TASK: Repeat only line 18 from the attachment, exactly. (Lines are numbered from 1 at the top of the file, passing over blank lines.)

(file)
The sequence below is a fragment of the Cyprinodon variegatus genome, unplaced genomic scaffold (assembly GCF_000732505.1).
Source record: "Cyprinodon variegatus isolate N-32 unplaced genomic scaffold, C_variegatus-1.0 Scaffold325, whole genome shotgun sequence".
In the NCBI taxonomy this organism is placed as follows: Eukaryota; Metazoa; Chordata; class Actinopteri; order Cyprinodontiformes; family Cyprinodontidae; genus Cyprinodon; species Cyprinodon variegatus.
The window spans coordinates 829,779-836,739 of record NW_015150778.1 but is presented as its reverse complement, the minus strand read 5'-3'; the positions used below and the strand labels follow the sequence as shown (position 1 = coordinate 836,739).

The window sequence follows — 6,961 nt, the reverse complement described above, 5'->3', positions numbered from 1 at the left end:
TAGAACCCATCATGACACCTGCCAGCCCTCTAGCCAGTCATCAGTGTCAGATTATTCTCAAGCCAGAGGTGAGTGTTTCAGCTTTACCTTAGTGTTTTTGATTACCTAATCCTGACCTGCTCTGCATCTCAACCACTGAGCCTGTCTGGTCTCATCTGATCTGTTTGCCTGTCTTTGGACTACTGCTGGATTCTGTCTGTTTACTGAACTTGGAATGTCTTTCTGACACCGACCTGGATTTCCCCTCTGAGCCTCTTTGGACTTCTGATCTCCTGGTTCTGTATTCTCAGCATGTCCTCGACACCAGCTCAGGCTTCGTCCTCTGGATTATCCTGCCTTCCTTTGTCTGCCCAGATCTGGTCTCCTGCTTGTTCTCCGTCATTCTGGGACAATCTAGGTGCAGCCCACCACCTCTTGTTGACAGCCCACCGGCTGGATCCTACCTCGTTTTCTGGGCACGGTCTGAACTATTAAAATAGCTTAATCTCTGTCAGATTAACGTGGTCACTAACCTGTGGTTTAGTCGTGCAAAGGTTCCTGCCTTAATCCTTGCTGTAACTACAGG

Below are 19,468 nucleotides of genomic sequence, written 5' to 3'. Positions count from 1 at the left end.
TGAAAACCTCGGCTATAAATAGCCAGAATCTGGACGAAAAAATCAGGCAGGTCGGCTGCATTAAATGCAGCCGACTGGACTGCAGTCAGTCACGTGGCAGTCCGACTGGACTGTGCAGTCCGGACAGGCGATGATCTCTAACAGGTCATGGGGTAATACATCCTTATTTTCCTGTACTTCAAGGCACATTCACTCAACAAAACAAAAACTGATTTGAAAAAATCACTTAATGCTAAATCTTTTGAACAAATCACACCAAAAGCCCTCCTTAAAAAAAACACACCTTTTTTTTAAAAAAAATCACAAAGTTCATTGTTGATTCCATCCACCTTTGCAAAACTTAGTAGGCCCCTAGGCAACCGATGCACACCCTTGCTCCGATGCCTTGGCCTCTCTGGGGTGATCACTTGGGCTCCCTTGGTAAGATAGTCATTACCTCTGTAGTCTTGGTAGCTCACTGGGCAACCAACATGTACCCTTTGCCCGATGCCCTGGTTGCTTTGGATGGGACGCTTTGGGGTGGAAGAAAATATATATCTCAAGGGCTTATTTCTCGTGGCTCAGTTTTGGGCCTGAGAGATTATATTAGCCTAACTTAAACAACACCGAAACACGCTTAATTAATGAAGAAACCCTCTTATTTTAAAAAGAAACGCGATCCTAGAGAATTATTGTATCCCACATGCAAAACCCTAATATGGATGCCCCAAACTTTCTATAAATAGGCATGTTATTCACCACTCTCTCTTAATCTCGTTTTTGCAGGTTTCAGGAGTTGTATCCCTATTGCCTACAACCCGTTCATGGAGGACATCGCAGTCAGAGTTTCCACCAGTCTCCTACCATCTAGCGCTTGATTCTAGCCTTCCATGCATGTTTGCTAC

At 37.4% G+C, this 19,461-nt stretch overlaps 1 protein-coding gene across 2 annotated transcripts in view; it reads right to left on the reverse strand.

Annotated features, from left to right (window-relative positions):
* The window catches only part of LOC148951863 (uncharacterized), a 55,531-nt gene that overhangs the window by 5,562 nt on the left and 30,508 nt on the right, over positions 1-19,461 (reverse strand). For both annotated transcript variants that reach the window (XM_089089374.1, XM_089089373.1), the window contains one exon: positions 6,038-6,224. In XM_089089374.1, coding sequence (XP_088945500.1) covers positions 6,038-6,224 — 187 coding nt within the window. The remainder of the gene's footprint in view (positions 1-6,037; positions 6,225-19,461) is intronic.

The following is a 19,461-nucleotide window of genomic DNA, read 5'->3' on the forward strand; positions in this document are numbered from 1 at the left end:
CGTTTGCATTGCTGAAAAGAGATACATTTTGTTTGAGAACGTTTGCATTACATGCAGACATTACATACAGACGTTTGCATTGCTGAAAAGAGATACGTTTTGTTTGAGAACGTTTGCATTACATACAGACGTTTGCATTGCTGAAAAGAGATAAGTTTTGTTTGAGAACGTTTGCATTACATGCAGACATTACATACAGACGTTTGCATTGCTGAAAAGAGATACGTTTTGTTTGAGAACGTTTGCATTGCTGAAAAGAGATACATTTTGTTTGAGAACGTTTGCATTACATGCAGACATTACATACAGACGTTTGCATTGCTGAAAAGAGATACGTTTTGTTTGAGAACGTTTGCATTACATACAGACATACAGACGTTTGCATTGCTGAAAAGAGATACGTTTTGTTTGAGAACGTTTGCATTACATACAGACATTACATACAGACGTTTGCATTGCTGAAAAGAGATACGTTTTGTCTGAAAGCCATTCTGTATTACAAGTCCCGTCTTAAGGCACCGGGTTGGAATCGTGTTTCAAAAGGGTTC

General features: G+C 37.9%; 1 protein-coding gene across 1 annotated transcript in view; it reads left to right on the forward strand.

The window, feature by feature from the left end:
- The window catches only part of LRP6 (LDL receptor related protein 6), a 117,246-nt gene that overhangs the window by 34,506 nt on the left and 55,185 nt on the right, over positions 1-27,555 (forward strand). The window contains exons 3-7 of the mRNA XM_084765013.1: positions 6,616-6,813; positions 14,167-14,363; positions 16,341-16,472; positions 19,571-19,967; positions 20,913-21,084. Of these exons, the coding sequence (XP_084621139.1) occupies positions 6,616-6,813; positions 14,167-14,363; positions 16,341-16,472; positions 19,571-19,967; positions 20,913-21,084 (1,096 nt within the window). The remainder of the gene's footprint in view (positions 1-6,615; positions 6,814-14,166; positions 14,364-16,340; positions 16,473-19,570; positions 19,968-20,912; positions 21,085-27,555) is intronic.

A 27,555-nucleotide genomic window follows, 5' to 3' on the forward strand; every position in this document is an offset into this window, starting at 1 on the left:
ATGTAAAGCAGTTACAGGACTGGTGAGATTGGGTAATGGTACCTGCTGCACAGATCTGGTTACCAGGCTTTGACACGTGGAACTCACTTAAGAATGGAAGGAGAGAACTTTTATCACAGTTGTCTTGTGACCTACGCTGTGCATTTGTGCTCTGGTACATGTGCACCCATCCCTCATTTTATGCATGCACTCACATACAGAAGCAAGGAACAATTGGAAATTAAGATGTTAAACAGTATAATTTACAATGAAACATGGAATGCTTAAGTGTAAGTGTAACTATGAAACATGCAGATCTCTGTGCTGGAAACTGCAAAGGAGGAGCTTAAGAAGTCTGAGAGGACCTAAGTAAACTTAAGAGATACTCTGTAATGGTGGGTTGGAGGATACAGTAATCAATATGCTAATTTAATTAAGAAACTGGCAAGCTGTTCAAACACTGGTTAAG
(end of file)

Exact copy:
ATGTAAAGCAGTTACAGGACTGGTGAGATTGGGTAATGGTACCTGCTGCACAGATCTGGTTACCAGGCTTTGACACGTGGAACTCACTTAAGAATGGAAGGAGAGAACTTTTATCACAGTTGTCTTGTGACCTACGCTGTGCATTTGTGCTCTGGTACATGTGCACCCATCCCTCATTTTATGCATGCACTCACATACAGAAGCAAGGAACAATTGGAAATTAAGATGTTAAACAGTATAATTTACAATGAAACATGGAATGCTTAAGTGTAAGTGTAACTATGAAACATGCAGATCTCTGTGCTGGAAACTGCAAAGGAGGAGCTTAAGAAGTCTGAGAGGACCTAAGTAAACTTAAGAGATACTCTGTAATGGTGGGTTGGAGGATACAGTAATCAATATGCTAATTTAATTAAGAAACTGGCAAGCTGTTCAAACACTGGTTAAG